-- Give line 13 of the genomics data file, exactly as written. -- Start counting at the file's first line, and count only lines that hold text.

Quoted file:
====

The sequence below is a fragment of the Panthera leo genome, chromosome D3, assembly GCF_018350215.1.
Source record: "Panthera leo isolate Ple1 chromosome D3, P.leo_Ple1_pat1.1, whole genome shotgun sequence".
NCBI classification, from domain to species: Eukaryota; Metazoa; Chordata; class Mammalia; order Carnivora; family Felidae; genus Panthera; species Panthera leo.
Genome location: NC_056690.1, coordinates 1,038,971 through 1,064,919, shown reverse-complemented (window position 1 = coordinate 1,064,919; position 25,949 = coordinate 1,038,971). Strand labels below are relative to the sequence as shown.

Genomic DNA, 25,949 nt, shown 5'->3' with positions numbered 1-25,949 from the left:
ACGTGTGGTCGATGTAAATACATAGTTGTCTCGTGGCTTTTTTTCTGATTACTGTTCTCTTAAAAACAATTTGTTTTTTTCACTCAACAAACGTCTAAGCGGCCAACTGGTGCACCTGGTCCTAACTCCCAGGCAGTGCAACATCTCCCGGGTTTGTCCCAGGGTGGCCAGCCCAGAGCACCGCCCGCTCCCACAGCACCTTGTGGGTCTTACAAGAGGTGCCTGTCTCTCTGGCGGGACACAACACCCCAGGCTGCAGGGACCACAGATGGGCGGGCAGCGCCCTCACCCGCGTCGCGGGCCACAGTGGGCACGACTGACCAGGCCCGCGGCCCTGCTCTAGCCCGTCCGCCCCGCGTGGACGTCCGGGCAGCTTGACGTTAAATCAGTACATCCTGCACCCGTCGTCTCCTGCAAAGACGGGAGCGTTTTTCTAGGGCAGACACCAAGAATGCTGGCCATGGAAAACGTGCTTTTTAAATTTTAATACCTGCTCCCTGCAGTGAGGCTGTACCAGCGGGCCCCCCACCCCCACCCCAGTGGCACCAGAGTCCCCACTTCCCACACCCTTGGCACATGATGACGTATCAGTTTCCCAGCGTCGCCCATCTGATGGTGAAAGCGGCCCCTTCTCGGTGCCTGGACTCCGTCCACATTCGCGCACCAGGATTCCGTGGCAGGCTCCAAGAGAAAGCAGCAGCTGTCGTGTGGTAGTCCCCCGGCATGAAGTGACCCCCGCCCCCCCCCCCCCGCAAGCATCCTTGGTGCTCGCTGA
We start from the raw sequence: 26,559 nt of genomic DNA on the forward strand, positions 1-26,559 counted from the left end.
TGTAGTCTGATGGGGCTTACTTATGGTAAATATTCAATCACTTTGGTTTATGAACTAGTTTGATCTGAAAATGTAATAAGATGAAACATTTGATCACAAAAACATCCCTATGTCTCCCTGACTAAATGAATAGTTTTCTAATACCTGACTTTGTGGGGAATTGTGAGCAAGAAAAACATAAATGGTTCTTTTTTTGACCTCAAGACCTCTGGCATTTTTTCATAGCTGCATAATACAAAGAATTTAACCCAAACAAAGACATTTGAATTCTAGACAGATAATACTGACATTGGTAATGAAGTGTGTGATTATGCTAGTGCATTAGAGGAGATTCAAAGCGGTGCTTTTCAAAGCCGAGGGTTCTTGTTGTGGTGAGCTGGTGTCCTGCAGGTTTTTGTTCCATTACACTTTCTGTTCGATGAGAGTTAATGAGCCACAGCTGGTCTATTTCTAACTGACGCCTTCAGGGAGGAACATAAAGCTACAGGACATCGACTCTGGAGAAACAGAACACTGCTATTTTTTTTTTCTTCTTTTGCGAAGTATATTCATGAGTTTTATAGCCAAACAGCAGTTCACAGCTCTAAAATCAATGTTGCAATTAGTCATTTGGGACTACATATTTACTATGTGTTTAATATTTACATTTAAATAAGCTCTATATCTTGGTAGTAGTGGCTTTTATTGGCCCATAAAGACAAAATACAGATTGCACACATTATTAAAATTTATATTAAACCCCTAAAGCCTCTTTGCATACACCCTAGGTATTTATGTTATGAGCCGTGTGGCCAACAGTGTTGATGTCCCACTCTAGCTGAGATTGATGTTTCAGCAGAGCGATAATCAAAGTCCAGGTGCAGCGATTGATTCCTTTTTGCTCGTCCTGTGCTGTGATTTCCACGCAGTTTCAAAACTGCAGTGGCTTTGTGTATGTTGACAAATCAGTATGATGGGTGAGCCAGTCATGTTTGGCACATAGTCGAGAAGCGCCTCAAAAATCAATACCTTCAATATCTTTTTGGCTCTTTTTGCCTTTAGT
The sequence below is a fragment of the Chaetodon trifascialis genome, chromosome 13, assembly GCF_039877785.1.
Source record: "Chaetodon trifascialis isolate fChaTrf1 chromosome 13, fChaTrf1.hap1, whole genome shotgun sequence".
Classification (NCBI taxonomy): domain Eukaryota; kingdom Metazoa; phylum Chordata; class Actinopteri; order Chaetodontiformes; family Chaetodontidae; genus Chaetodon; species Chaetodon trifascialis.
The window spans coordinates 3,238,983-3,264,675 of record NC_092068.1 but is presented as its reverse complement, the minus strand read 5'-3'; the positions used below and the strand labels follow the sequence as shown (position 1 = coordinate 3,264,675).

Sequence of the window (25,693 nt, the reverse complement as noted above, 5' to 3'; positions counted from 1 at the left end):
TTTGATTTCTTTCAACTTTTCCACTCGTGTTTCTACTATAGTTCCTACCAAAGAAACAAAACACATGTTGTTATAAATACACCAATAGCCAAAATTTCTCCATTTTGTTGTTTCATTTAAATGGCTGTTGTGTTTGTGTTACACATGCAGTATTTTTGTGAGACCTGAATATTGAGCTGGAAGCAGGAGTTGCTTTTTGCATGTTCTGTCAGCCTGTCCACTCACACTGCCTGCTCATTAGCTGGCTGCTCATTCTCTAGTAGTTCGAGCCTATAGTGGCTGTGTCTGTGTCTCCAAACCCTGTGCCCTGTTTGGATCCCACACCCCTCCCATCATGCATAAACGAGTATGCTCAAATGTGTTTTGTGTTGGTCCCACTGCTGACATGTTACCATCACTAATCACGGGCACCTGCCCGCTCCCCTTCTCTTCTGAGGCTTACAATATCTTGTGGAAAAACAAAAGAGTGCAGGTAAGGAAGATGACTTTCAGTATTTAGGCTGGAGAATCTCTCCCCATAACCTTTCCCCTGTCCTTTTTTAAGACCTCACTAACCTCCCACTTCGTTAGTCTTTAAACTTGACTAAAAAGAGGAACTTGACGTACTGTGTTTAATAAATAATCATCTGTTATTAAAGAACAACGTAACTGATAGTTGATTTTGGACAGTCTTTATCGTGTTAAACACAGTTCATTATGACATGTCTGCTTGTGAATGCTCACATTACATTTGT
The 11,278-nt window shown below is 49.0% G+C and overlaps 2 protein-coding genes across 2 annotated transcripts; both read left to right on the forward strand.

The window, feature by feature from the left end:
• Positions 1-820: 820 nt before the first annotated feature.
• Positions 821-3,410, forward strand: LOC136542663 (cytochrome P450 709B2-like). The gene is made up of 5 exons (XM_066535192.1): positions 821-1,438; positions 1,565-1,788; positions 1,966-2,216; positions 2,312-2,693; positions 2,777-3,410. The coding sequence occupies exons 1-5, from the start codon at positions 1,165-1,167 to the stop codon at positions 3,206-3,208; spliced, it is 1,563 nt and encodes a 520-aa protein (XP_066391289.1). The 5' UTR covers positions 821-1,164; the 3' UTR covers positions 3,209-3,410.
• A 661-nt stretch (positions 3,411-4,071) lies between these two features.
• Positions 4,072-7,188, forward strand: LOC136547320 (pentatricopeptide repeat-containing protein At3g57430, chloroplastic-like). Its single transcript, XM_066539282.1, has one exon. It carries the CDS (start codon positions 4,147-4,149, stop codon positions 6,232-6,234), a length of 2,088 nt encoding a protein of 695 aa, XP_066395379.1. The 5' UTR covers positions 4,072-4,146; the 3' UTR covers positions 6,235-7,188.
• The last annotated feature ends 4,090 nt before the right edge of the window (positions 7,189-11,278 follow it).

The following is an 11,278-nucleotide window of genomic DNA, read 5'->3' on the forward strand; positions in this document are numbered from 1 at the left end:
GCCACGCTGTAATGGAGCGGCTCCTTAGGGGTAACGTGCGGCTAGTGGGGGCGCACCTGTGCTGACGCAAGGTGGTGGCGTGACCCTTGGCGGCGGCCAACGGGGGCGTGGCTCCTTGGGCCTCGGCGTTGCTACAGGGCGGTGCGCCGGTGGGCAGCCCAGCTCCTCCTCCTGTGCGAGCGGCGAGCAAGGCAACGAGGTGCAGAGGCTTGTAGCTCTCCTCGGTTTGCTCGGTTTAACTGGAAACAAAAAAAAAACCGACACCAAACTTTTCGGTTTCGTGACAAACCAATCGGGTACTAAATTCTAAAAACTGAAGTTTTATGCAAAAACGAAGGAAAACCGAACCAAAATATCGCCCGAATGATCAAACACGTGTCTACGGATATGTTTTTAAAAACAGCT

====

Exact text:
Sequence of the window (25,693 nt, the reverse complement as noted above, 5' to 3'; positions counted from 1 at the left end):